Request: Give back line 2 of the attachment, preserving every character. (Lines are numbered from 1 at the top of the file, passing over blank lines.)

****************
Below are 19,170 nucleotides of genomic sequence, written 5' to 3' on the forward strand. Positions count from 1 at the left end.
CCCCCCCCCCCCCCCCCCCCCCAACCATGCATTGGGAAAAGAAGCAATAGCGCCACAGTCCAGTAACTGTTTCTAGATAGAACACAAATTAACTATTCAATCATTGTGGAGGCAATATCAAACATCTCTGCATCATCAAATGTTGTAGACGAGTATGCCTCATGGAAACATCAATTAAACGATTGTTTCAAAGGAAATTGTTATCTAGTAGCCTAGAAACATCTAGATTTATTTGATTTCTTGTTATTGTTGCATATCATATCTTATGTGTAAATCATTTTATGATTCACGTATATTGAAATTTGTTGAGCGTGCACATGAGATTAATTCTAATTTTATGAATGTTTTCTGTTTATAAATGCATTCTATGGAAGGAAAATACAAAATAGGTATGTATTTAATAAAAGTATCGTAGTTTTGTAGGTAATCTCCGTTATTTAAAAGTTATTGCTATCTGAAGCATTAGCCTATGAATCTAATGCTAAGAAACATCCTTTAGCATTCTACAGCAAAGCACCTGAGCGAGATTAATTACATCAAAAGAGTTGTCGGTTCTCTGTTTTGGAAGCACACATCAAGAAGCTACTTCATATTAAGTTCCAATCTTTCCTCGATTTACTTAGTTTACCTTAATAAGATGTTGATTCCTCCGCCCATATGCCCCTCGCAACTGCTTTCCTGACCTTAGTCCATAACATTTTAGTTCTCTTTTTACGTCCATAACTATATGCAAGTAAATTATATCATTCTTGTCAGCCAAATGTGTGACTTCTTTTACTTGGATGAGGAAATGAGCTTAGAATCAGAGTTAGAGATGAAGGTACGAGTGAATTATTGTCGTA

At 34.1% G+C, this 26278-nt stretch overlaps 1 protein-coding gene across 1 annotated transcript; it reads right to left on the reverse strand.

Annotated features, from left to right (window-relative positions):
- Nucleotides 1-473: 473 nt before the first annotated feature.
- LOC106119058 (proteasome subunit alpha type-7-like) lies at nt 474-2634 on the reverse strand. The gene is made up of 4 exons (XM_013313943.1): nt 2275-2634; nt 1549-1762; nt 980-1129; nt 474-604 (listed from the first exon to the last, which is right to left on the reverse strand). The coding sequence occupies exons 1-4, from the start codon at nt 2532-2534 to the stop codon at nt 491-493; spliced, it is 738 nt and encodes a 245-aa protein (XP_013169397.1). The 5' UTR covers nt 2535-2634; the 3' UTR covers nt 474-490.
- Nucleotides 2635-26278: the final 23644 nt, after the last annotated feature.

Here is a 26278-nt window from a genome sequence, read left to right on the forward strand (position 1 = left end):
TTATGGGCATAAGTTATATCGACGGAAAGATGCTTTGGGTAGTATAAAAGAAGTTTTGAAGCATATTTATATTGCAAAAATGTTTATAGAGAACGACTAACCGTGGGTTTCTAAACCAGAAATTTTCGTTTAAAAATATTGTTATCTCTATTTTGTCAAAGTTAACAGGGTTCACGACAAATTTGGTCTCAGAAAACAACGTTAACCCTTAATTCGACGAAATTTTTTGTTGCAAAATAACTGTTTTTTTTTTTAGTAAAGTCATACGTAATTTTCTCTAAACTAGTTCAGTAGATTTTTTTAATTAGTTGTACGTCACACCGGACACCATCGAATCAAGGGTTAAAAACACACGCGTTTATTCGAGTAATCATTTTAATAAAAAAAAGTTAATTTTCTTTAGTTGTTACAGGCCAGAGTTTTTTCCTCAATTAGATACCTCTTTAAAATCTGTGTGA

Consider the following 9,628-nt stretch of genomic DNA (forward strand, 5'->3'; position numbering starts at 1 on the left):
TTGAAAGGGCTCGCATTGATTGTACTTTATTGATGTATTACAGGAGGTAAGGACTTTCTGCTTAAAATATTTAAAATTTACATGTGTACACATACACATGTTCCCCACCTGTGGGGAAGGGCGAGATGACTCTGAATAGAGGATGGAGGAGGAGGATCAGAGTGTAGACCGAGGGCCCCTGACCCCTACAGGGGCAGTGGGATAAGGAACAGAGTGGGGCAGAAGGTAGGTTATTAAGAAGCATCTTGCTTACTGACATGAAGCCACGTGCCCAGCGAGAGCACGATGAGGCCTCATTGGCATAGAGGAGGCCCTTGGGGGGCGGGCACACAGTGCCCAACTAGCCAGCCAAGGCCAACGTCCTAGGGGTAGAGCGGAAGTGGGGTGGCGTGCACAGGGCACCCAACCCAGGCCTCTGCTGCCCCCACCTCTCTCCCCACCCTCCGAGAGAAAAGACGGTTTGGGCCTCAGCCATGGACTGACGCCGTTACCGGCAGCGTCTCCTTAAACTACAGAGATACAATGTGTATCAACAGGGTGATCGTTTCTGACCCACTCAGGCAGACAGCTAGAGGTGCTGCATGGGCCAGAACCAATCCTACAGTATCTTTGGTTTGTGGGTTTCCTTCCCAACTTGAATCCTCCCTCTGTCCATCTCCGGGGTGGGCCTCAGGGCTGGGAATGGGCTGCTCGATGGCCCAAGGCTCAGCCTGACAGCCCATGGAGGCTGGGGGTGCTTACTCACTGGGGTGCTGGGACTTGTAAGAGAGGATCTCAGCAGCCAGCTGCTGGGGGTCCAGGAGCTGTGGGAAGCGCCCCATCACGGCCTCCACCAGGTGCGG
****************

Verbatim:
CCCCCCCCCCCCCCCCCCCCCCAACCATGCATTGGGAAAAGAAGCAATAGCGCCACAGTCCAGTAACTGTTTCTAGATAGAACACAAATTAACTATTCAATCATTGTGGAGGCAATATCAAACATCTCTGCATCATCAAATGTTGTAGACGAGTATGCCTCATGGAAACATCAATTAAACGATTGTTTCAAAGGAAATTGTTATCTAGTAGCCTAGAAACATCTAGATTTATTTGATTTCTTGTTATTGTTGCATATCATATCTTATGTGTAAATCATTTTATGATTCACGTATATTGAAATTTGTTGAGCGTGCACATGAGATTAATTCTAATTTTATGAATGTTTTCTGTTTATAAATGCATTCTATGGAAGGAAAATACAAAATAGGTATGTATTTAATAAAAGTATCGTAGTTTTGTAGGTAATCTCCGTTATTTAAAAGTTATTGCTATCTGAAGCATTAGCCTATGAATCTAATGCTAAGAAACATCCTTTAGCATTCTACAGCAAAGCACCTGAGCGAGATTAATTACATCAAAAGAGTTGTCGGTTCTCTGTTTTGGAAGCACACATCAAGAAGCTACTTCATATTAAGTTCCAATCTTTCCTCGATTTACTTAGTTTACCTTAATAAGATGTTGATTCCTCCGCCCATATGCCCCTCGCAACTGCTTTCCTGACCTTAGTCCATAACATTTTAGTTCTCTTTTTACGTCCATAACTATATGCAAGTAAATTATATCATTCTTGTCAGCCAAATGTGTGACTTCTTTTACTTGGATGAGGAAATGAGCTTAGAATCAGAGTTAGAGATGAAGGTACGAGTGAATTATTGTCGTA